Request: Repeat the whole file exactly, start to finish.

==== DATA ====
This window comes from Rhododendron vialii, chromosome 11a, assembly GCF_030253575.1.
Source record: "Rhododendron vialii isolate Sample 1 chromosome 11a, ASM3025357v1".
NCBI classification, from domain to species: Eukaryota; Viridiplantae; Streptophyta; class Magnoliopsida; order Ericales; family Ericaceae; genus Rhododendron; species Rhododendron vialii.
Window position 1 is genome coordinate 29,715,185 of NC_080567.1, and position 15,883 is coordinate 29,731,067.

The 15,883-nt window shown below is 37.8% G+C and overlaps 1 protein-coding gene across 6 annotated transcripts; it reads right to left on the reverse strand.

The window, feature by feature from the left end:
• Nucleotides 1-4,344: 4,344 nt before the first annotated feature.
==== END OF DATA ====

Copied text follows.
This window comes from Rhododendron vialii, chromosome 11a, assembly GCF_030253575.1.
Source record: "Rhododendron vialii isolate Sample 1 chromosome 11a, ASM3025357v1".
NCBI classification, from domain to species: Eukaryota; Viridiplantae; Streptophyta; class Magnoliopsida; order Ericales; family Ericaceae; genus Rhododendron; species Rhododendron vialii.
Window position 1 is genome coordinate 29,715,185 of NC_080567.1, and position 15,883 is coordinate 29,731,067.

The 15,883-nt window shown below is 37.8% G+C and overlaps 1 protein-coding gene across 6 annotated transcripts; it reads right to left on the reverse strand.

The window, feature by feature from the left end:
• Nucleotides 1-4,344: 4,344 nt before the first annotated feature.